There is another question: if we can buy the same thing at various market. It will be a dominant strategy to choose a market that has relative low expected valuation of the object. Under this assumption, the high-end market will crash and all buyers will purchase goods at low-end market or second-hand market, while this is obviously not the fact.

The generalized market may have an incentive compatible, individual rational and ex post efficient mechanism theoretically, but we can further analysis the empirical data to decide whether there exists an incentive compatible, individual rational and ex post efficient mechanism for each market.

Empirically, we can study the bilateral trading results in various markets to provide supporting evidences for the generalized model. We should first specify how many kinds of markets exist in all and examine the trading data of each market to obtain an unbiased estimation of area D. Then we find a best differentiable area D’ that can be treated as an approximation of D.

Then we need to estimate the corresponding density function $f\left({v}_{1},{v}_{2}\right)$ by sampling and calculate the minimum value of $\left({U}_{1}\left(x\right)+{U}_{2}\left(y\right)\right)$ by finding the point satisfying first order condition on the boundary of D’. Using the above result, we can identify whether an incentive compatible, individual rational, ex post efficient mechanism can exist.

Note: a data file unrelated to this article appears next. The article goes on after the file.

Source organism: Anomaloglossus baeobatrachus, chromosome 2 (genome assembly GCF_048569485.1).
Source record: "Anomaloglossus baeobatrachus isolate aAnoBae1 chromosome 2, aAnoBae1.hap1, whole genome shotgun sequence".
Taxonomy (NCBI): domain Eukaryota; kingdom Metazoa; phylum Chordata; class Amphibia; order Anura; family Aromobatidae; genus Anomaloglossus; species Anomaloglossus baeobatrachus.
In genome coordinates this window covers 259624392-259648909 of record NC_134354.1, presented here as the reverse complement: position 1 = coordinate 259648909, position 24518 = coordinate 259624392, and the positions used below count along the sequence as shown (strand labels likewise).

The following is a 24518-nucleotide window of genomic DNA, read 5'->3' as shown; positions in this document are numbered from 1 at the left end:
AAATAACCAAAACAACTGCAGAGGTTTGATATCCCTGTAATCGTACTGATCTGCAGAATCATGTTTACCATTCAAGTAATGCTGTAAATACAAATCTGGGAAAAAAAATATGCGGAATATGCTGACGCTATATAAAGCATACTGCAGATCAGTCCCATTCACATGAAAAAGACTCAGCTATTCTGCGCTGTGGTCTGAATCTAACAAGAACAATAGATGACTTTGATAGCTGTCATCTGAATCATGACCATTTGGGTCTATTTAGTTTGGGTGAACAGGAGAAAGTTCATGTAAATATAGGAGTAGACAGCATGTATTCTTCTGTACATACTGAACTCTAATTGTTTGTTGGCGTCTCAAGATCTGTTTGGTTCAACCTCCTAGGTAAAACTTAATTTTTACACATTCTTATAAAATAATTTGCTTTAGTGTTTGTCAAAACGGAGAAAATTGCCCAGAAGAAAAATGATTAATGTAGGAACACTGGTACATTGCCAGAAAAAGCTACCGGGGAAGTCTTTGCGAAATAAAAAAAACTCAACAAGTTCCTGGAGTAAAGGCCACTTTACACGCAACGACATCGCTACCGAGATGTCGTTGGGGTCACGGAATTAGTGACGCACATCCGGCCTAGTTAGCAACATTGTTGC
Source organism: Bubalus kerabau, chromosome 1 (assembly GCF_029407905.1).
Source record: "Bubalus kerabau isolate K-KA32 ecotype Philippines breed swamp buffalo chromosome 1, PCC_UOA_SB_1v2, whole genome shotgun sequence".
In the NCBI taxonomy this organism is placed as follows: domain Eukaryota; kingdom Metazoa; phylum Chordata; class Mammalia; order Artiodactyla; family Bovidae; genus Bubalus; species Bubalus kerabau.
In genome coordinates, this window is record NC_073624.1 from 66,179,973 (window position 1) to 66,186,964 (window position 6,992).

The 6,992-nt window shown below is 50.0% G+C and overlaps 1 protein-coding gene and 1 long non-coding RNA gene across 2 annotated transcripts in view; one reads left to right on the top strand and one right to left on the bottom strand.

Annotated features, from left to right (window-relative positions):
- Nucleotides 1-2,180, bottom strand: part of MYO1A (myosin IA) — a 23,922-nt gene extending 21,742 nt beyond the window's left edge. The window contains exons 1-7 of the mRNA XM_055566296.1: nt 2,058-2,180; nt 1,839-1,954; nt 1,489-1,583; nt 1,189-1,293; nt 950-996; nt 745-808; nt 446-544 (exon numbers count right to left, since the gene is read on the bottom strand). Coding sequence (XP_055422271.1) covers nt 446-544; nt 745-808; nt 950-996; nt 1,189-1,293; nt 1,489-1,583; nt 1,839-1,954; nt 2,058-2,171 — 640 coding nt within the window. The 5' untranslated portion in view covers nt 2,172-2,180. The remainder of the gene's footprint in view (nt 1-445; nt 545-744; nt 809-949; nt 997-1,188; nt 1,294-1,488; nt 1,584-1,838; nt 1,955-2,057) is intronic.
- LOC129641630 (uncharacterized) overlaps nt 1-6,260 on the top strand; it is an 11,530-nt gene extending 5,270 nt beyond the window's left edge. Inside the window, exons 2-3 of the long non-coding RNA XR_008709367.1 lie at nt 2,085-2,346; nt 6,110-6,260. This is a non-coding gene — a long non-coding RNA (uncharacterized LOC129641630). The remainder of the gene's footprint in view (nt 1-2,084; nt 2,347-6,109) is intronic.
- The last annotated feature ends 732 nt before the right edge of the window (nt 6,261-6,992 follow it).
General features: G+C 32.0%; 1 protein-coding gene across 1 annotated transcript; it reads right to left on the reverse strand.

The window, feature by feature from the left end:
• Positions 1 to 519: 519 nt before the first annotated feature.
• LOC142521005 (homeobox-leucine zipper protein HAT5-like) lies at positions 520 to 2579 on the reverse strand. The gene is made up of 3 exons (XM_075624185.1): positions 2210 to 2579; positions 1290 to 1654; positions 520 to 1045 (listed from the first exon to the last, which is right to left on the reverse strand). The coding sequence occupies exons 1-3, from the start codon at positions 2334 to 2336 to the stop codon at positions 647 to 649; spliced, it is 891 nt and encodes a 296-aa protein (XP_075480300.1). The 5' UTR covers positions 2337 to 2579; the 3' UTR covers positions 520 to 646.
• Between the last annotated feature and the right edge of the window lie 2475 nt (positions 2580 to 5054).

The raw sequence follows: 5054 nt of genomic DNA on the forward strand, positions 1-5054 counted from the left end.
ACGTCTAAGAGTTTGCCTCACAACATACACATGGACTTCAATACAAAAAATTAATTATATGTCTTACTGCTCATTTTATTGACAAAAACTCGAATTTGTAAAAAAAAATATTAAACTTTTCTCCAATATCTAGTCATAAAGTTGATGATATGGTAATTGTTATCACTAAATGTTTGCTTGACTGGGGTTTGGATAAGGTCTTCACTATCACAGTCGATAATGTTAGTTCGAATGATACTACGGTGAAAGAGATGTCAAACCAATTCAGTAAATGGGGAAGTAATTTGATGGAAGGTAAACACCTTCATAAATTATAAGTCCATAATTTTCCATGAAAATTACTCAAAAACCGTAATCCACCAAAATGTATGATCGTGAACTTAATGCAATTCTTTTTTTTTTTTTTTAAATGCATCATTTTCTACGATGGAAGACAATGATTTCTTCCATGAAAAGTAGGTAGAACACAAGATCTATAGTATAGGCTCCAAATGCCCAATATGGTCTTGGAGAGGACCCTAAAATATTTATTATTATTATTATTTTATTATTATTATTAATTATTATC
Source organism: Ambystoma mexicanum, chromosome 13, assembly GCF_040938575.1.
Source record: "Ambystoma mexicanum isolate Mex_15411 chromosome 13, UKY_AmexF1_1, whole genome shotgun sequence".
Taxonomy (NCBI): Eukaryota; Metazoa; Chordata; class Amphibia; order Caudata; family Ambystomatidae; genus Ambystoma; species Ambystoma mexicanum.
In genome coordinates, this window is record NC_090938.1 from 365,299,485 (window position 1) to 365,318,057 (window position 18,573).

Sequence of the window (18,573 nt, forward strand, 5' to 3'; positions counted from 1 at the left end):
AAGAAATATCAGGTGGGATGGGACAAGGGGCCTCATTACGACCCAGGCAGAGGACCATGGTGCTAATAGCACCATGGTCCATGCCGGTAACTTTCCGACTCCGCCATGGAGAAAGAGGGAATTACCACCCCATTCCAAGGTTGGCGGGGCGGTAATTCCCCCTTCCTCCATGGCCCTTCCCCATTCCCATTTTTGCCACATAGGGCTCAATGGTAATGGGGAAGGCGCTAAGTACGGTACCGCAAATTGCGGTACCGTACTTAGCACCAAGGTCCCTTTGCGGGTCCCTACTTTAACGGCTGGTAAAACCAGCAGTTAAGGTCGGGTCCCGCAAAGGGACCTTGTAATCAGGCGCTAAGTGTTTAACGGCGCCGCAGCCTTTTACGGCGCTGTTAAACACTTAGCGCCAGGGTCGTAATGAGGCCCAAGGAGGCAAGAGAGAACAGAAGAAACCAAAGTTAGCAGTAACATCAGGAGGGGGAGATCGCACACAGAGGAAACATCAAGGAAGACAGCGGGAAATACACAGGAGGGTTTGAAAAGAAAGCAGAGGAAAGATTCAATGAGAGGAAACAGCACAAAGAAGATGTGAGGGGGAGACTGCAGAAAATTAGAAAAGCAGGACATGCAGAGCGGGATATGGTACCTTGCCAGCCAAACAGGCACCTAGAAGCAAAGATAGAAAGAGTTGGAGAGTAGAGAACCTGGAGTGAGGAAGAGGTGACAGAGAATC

Theoretically, finding the sufficient and necessary conditions of the existence of an incentive compatible, individual rational, and ex post efficient mechanism is still an unfinished work.

6. Conclusion

In conclusion, this paper successfully generalizes the bilateral trading model by easing the restriction on the distribution, which now can be non-independent. The two main changes brought by the modification are: 1) the expression of the expected utility with respect to each player; 2) the changes in determining condition for individual rationality. These two changes make it possible for the existence of an incentive compatible, individual rational, and ex post efficient mechanism.

References